Addressing Climate Change: A close brief look at the future of small nuclear energy : Part II

Into the Future with Small Nuclear Energy

As of 2020, Nuclear energy is the newest energy source humans were able to use to provide a reliable base load electrical power. Humans discovered fire 2 million years ago, and then started using fire to produce steam for motion only 300 year ago, humans then discovered electricity around 260 years ago, then used steam produced by fire to produce electricity only around 140 years ago.

By the early 19th century humans mastered electricity and used it to provide lighting. This resulted in electrification of many sections of the economy, but only in the 1940s and 1950s humans were able to tame nuclear energy. The world discovered nuclear energy in 1942, then in 1952 the world had its first sustained nuclear reaction, this was the year where the world had its first nuclear reactor that could produce electricity. Nuclear energy has been in use for only 60 years compared to fire which has been around for millions of years. In the grand scheme of history, humans are just taking their first baby steps with nuclear energy. This represents a significant opportunity for the world to capitalize on this new form of energy and use it to provide electricity and power.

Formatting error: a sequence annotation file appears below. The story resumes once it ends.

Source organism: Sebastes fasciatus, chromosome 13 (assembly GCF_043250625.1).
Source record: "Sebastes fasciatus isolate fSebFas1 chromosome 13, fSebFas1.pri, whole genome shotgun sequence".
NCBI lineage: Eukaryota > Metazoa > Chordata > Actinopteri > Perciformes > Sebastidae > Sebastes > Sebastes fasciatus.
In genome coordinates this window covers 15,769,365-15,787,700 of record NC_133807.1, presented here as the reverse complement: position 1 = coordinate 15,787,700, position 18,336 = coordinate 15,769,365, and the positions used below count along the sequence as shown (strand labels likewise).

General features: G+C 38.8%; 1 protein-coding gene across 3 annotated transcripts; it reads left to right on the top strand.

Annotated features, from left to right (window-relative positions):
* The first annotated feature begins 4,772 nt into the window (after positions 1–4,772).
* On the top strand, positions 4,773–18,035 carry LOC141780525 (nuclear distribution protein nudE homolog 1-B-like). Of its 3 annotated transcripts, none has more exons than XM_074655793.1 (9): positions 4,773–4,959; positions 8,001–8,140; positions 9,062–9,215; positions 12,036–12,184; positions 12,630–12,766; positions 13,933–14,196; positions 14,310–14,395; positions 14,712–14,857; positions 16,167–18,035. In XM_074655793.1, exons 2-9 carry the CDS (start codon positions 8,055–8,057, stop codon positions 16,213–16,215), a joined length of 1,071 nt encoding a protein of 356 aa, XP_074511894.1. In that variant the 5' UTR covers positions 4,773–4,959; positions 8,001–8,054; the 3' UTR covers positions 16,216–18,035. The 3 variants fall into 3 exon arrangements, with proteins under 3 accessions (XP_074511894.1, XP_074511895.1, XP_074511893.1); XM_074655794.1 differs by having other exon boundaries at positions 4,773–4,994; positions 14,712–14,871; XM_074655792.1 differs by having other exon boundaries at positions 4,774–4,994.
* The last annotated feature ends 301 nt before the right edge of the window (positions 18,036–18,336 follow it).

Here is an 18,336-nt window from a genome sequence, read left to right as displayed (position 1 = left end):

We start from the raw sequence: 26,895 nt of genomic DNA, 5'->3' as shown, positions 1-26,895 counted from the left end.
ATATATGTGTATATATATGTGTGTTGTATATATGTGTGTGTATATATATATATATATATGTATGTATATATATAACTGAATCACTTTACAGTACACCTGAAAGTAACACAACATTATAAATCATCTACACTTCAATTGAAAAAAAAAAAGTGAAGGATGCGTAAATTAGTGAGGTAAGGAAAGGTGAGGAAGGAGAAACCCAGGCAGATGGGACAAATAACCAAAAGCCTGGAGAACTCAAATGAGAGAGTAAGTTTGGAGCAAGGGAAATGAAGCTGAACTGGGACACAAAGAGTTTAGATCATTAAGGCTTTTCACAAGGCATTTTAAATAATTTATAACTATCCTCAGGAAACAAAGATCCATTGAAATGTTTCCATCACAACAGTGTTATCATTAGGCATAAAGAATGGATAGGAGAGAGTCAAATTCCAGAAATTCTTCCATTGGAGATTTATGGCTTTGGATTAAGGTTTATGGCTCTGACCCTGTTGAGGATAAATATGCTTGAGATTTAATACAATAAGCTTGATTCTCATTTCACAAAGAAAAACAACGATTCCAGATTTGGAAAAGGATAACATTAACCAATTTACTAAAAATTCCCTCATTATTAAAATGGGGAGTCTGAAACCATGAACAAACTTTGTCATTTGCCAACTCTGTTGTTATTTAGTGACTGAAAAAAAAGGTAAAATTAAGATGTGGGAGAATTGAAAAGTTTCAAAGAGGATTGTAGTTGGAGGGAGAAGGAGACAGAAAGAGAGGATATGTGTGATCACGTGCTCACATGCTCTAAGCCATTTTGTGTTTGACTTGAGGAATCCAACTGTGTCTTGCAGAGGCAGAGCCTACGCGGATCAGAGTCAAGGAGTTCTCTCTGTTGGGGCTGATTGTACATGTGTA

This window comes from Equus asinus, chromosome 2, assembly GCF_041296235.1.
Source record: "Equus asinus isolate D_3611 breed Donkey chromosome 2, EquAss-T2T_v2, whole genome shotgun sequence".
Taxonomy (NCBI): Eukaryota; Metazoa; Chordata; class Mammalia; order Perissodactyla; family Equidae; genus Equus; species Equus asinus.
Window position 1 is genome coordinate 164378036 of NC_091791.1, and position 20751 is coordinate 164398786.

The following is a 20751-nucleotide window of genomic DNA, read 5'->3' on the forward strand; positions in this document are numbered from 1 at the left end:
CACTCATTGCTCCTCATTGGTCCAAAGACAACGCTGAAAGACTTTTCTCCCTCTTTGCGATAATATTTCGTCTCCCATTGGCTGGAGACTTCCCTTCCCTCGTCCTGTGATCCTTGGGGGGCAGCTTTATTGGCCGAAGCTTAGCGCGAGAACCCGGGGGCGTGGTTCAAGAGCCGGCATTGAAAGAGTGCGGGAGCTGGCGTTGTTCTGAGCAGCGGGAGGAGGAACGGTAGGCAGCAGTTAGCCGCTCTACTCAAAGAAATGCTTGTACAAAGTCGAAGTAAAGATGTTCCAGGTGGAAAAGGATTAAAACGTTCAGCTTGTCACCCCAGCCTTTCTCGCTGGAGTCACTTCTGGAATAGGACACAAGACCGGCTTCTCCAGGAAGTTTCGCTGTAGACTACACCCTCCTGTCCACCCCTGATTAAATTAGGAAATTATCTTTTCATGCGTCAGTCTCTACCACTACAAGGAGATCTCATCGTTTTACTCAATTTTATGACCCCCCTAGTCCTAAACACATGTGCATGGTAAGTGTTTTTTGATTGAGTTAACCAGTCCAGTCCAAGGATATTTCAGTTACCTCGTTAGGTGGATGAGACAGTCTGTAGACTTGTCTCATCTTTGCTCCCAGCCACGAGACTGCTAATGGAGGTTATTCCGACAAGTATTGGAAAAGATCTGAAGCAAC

This brings us to newest way to move forward with nuclear energy, small modular nuclear reactors for mainstream electricity and heat generation. The idea of a small nuclear reactor is actually not very new. Small nuclear reactors have been used for some time in other applications, these small reactors offered small to medium scale reliable, and unintentionally carbon-free, electric power. Small nuclear reactors have been notably used in nuclear submarines,  aircraft carriers, small nuclear reactors are also used in producing radioactive material that’s being used for medical diagnostics and treatment applications. Why couldn’t small nuclear reactors then provide countries with carbon-free, distributed, and reliable electricity and heat? Usually the first that comes to mind when mentioning reliable carbon free power is hydro power, this power comes form of hydro dams which can theoretically operate 24/7 to provide reliable electric load. However, hydro power is limited by Geography which dictates where it is possible to construct a hydro dam and a power station. Another carbon-free option that is much less popular but exists is geothermal power which uses energy from dead deep layers of earth to extract heat and produce electricity. The third option is nuclear energy which is carbon free and can be deployed at larger scales. However, large scale nuclear projects require extensive upfront capital investment as well as a long period of completions compared with other options like solar and wind. This reality pushed many into looking into smaller scale nuclear projects as an alternative.